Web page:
Gardens in the air - local pub garden inspiration
May is the ideal time to plant hanging baskets and containers for summer displays but who would think the best place for inspiration may well be your local pub?
The Hinton Arms in Hinton Ampner has a really eye-catching display that helps to attract passing trade. The vibrantly coloured baskets last summer certainly caught my attention and I stopped off to find out more from the very welcoming publicans, Roger and Anne Mattia. “We work together with Gerry Crouthers from Lyewood Wholesale Nursery to have baskets made up each year. The theme is always red and yellow as I think it works very well against the pub walls, makes for very cheerful combinations and attracts the customers,” Roger explains.A subsequent chat with Gerry gave me some tips for getting the best out of hanging baskets.“Make sure you put in some long-term fertiliser and water-retaining gel at the planting stage. The really important thing is to water correctly, making sure the water goes deep into the basket rather than running off the surface or sides. One trick is to put a tube or neck of a bottle into the soil, disguised under the planting, and pour carefully into it to ensure water gets into the centre of the basket,” he suggests.“As for the best plants to use, select ones that have a long flowering time and choose ones that suit the conditions, remembering that against a house, the basket will be on one side or the other in the sun or shade at different times, so choose accordingly. Begonias take a lot of beating. Bacopa is the ‘in’ plant of the moment, white is the most fashionable but they are also available in pinks and blues. An unusual plant to try if you don’t put very much else with it as it is very vigorous, is lophospermum which flowers from August onwards. Edibles are good in home baskets as well, such as trailing strawberries, tiny tomatoes and herbs,” Gerry adds.An interest in gardening and a family background in agriculture, means the displays at the Hinton Arms are beautifully tended to by Roger. There is a watering system in place and the containers are given a weekly liquid feed to keep them at their best for as long as possible, right through from June to November. “An important thing to do is to deadhead regularly and we also grow cutting flowers in a raised bed for decorating the tables. The whole effect is a really marvellous thing to do,” says Roger.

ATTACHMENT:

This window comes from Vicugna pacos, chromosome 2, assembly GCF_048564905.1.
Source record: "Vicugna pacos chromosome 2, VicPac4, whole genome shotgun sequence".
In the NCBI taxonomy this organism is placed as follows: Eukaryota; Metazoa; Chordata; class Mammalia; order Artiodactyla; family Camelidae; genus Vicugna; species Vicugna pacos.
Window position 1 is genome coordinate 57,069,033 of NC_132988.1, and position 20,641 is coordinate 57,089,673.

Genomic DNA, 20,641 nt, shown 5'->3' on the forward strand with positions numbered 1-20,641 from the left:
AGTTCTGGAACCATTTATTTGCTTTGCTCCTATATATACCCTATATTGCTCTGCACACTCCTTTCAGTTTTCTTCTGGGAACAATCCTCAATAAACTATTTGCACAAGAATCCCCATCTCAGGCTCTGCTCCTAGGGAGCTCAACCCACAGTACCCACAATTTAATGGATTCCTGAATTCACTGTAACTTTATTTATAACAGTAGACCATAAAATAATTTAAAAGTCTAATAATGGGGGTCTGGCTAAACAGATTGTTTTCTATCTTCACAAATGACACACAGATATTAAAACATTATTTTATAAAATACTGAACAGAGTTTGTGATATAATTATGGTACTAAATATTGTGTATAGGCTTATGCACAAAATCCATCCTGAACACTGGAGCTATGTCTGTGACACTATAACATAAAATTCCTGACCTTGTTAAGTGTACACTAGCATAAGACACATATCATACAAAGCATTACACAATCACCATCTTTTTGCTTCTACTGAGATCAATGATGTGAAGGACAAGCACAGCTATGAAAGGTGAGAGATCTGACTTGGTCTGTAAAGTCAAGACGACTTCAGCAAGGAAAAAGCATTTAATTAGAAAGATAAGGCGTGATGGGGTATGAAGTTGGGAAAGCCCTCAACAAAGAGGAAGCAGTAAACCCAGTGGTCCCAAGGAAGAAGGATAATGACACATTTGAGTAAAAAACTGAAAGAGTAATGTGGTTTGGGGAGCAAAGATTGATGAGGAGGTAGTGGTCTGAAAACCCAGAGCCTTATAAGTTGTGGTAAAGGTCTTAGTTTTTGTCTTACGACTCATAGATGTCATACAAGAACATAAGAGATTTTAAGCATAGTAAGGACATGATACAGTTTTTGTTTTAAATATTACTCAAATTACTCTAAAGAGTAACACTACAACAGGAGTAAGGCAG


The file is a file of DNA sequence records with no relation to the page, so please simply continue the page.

Leigh’s top 5• As well as traditional baskets and window boxes get creative with recycled containers• Window boxes don’t have to be confined to windows – try them on fences, railings and balconies• Choose a colour scheme that works with your house and appeals to you• Plant choices include lobelia, petunia, begonia, campanula, zinnia, verbena, pelargonium, fuchsia, impatiens, tradescantia, Felicia, phormium, ivy, mimulus, sweet pea, acorus, heuchera, coleus• Add some edibles such as herbs, marigolds, strawberries, cherry tomatoes or small salad leaves
Make your own • Mix multi-purpose compost with a handful of controlled-release fertiliser granules and water-retaining gel• Stand the basket on a pot or table to keep steady• Cover the inside of the basket with fibre liner• You may like to lie a plastic bin liner with a few cuts on top of the fibre to help retain water• Put in a thin layer of compost• Make some cuts on the sides of the basket• Select plants for the sides of the basket and carefully plant• Add more compost and another layer of plants• Add final compost and plant the top of the basket• Water daily• Deadhead spent blooms to encourage further flowering• Feed plants regularly